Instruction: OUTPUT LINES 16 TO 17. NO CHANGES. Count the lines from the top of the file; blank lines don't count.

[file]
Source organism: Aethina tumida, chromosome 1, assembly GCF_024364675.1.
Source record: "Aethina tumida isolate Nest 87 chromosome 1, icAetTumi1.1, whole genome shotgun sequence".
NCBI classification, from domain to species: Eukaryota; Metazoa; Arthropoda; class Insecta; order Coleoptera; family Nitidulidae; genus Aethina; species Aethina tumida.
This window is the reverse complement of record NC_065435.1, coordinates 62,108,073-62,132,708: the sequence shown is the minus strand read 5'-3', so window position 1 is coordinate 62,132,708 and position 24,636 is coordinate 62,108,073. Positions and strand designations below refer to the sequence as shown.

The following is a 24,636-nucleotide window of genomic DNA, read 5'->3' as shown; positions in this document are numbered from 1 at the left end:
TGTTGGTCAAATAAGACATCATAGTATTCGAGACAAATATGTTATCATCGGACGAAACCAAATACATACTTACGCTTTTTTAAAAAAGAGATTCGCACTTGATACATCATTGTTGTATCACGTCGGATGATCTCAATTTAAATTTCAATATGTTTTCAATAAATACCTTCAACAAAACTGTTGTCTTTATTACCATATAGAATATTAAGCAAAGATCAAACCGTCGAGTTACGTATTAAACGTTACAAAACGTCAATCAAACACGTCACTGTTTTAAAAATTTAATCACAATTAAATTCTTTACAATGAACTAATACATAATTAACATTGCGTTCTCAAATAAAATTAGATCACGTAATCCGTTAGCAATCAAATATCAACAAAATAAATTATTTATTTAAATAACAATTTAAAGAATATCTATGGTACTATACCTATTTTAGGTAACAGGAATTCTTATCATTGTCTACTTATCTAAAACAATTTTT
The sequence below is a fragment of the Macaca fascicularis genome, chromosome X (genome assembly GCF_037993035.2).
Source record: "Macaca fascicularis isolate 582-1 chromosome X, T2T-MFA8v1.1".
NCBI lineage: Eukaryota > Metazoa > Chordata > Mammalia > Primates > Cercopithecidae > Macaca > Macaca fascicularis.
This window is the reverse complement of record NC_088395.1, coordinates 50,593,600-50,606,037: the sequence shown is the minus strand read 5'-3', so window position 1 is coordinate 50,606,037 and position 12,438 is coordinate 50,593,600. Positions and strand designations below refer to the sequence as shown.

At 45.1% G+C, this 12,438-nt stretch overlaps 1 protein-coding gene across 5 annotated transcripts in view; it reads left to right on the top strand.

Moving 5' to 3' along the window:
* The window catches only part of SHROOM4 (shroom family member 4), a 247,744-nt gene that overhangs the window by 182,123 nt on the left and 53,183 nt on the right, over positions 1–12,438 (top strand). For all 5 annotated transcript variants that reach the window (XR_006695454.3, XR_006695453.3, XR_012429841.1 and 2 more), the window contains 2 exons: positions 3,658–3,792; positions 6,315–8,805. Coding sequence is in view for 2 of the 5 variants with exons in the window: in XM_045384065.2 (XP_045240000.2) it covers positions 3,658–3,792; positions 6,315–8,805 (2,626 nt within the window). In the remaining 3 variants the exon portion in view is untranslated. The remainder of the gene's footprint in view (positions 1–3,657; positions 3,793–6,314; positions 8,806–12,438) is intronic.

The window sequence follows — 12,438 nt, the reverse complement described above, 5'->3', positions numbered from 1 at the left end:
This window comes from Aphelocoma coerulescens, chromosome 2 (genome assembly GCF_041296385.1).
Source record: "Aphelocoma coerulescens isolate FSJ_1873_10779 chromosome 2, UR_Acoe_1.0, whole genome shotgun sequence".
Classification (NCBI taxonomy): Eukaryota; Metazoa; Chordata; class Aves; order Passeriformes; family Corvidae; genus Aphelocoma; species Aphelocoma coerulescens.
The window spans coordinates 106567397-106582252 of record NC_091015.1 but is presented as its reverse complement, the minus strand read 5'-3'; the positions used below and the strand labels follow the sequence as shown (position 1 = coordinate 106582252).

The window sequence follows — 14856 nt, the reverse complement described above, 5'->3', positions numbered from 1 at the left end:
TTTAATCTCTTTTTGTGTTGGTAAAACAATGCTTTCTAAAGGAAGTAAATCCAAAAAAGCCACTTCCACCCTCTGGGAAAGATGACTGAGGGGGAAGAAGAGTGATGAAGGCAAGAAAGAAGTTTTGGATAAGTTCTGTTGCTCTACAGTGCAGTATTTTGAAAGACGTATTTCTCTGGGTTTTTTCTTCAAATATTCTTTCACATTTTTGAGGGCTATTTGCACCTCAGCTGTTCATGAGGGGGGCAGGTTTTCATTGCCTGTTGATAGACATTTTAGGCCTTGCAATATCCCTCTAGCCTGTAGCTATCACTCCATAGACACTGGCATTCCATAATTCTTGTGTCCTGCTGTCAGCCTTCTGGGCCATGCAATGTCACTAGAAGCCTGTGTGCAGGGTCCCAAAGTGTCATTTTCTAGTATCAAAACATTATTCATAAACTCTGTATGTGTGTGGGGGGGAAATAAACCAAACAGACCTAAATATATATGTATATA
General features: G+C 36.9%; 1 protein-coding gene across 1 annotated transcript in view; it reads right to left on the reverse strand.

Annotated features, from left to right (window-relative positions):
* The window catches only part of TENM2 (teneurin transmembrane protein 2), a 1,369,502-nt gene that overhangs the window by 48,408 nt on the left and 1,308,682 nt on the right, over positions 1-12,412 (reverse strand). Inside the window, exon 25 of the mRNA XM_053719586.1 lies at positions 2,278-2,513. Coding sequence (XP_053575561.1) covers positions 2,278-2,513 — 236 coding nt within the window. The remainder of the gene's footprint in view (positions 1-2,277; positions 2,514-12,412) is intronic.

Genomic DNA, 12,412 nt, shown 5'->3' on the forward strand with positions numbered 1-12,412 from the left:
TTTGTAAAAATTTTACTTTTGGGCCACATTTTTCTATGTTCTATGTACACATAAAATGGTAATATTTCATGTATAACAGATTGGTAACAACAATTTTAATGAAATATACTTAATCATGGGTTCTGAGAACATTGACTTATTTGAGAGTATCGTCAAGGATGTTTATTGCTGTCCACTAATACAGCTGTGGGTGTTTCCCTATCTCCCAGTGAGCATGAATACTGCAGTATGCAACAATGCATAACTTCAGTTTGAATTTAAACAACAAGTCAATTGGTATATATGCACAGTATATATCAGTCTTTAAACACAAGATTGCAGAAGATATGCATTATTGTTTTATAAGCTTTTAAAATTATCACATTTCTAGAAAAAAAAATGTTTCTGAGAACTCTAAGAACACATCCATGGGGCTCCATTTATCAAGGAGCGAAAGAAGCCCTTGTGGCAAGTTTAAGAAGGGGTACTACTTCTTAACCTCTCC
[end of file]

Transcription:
Source record: "Aphelocoma coerulescens isolate FSJ_1873_10779 chromosome 2, UR_Acoe_1.0, whole genome shotgun sequence".
Classification (NCBI taxonomy): Eukaryota; Metazoa; Chordata; class Aves; order Passeriformes; family Corvidae; genus Aphelocoma; species Aphelocoma coerulescens.